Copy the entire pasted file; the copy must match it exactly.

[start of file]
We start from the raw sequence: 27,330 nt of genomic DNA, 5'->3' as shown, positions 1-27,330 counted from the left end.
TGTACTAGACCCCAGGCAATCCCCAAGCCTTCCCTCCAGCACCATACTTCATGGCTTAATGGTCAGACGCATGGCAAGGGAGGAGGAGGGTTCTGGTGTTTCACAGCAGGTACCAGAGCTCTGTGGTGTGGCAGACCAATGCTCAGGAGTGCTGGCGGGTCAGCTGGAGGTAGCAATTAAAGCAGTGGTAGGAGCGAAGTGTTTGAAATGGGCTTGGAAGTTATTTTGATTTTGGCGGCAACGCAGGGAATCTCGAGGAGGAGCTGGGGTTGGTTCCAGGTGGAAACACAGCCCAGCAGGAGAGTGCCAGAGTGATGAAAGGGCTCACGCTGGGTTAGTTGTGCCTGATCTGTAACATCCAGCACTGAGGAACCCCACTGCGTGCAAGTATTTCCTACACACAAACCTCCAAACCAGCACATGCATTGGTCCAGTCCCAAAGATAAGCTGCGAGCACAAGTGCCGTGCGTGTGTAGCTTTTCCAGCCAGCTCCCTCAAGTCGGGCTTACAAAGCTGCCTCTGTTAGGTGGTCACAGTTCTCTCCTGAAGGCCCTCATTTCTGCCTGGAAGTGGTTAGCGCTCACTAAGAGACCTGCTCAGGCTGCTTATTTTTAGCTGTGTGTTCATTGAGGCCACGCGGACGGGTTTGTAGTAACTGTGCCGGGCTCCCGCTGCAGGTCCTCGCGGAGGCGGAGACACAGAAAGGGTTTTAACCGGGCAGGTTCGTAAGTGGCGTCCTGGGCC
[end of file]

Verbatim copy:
We start from the raw sequence: 27,330 nt of genomic DNA, 5'->3' as shown, positions 1-27,330 counted from the left end.
TGTACTAGACCCCAGGCAATCCCCAAGCCTTCCCTCCAGCACCATACTTCATGGCTTAATGGTCAGACGCATGGCAAGGGAGGAGGAGGGTTCTGGTGTTTCACAGCAGGTACCAGAGCTCTGTGGTGTGGCAGACCAATGCTCAGGAGTGCTGGCGGGTCAGCTGGAGGTAGCAATTAAAGCAGTGGTAGGAGCGAAGTGTTTGAAATGGGCTTGGAAGTTATTTTGATTTTGGCGGCAACGCAGGGAATCTCGAGGAGGAGCTGGGGTTGGTTCCAGGTGGAAACACAGCCCAGCAGGAGAGTGCCAGAGTGATGAAAGGGCTCACGCTGGGTTAGTTGTGCCTGATCTGTAACATCCAGCACTGAGGAACCCCACTGCGTGCAAGTATTTCCTACACACAAACCTCCAAACCAGCACATGCATTGGTCCAGTCCCAAAGATAAGCTGCGAGCACAAGTGCCGTGCGTGTGTAGCTTTTCCAGCCAGCTCCCTCAAGTCGGGCTTACAAAGCTGCCTCTGTTAGGTGGTCACAGTTCTCTCCTGAAGGCCCTCATTTCTGCCTGGAAGTGGTTAGCGCTCACTAAGAGACCTGCTCAGGCTGCTTATTTTTAGCTGTGTGTTCATTGAGGCCACGCGGACGGGTTTGTAGTAACTGTGCCGGGCTCCCGCTGCAGGTCCTCGCGGAGGCGGAGACACAGAAAGGGTTTTAACCGGGCAGGTTCGTAAGTGGCGTCCTGGGCC